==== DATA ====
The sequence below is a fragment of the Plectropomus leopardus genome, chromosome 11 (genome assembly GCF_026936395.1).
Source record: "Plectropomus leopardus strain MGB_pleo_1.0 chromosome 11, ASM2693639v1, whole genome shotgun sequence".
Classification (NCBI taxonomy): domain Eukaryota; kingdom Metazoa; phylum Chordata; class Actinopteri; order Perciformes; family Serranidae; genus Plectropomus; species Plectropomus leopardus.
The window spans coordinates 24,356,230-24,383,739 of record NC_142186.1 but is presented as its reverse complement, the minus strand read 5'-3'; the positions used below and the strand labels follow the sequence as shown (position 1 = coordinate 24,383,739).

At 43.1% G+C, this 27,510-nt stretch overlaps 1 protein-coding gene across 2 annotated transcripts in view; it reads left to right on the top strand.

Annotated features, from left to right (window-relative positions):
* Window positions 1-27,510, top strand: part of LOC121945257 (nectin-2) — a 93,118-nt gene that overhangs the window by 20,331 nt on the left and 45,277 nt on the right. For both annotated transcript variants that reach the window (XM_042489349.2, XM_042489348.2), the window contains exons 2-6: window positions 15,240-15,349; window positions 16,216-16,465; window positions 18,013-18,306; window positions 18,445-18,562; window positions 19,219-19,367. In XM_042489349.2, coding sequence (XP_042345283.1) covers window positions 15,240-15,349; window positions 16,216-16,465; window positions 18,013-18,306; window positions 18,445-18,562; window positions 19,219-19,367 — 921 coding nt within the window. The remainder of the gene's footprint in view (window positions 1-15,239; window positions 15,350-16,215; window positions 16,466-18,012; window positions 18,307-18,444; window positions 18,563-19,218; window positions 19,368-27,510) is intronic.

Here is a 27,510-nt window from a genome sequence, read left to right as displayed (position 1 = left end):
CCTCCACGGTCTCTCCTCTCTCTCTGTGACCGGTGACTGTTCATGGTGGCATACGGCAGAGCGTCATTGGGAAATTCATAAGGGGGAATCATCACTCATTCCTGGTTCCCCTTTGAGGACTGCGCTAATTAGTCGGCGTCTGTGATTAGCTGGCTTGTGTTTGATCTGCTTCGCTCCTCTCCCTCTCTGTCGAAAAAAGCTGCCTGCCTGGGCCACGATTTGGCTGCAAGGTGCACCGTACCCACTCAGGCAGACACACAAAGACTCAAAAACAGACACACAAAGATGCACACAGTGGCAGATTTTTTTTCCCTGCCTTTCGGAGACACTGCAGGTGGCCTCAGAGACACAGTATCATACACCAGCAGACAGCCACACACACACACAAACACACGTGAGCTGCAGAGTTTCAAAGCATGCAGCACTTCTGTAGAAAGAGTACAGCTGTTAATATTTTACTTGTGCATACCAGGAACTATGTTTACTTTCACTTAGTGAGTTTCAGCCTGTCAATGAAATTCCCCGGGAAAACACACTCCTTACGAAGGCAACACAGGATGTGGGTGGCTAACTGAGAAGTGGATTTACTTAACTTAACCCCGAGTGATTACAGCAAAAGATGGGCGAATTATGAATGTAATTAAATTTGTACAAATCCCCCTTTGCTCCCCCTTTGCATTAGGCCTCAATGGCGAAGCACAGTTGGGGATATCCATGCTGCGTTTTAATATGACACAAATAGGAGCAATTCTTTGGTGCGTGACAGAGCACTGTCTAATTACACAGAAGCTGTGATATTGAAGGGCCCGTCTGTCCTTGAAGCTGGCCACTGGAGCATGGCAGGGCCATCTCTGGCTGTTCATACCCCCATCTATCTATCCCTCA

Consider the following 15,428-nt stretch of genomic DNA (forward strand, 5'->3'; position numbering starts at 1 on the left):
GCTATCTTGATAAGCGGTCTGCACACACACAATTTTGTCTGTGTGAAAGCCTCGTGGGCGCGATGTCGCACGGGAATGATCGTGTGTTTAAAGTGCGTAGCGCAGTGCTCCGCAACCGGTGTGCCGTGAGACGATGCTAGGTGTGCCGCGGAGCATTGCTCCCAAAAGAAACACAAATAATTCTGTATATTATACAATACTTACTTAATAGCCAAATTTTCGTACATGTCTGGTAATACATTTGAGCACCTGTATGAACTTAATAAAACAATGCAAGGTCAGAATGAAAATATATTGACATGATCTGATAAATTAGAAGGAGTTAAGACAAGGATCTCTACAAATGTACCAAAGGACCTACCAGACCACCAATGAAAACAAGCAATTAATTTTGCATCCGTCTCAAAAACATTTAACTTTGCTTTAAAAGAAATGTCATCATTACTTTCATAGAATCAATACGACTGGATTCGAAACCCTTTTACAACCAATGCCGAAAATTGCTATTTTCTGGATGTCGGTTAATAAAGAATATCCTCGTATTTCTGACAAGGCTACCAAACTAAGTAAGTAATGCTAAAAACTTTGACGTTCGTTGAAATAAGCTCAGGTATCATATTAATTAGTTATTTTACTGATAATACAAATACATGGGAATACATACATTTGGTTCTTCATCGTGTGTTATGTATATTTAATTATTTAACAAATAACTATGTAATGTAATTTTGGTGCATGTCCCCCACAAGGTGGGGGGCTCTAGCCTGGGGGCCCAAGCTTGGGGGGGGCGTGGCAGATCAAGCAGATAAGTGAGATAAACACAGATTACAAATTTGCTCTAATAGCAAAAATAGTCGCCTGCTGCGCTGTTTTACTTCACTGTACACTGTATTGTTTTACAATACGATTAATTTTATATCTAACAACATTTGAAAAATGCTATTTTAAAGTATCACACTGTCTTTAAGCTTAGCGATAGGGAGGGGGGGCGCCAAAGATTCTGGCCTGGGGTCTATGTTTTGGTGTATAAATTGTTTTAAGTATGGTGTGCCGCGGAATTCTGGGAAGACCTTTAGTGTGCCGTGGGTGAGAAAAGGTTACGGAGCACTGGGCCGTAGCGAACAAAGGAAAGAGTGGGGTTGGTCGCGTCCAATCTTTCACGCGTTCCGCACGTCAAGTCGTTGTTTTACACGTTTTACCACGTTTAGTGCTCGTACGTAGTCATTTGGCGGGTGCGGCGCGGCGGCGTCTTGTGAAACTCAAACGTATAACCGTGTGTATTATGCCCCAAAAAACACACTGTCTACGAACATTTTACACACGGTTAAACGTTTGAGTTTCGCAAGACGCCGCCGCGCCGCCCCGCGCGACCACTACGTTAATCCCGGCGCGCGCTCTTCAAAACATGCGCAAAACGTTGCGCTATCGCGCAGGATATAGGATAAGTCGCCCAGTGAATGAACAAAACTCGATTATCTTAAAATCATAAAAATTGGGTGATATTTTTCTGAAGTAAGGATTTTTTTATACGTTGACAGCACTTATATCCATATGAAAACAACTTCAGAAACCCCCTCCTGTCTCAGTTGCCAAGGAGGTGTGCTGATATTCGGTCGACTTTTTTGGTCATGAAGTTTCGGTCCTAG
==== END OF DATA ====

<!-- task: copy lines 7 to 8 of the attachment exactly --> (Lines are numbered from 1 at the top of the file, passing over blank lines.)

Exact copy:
* Window positions 1-27,510, top strand: part of LOC121945257 (nectin-2) — a 93,118-nt gene that overhangs the window by 20,331 nt on the left and 45,277 nt on the right. For both annotated transcript variants that reach the window (XM_042489349.2, XM_042489348.2), the window contains exons 2-6: window positions 15,240-15,349; window positions 16,216-16,465; window positions 18,013-18,306; window positions 18,445-18,562; window positions 19,219-19,367. In XM_042489349.2, coding sequence (XP_042345283.1) covers window positions 15,240-15,349; window positions 16,216-16,465; window positions 18,013-18,306; window positions 18,445-18,562; window positions 19,219-19,367 — 921 coding nt within the window. The remainder of the gene's footprint in view (window positions 1-15,239; window positions 15,350-16,215; window positions 16,466-18,012; window positions 18,307-18,444; window positions 18,563-19,218; window positions 19,368-27,510) is intronic.

Here is a 27,510-nt window from a genome sequence, read left to right as displayed (position 1 = left end):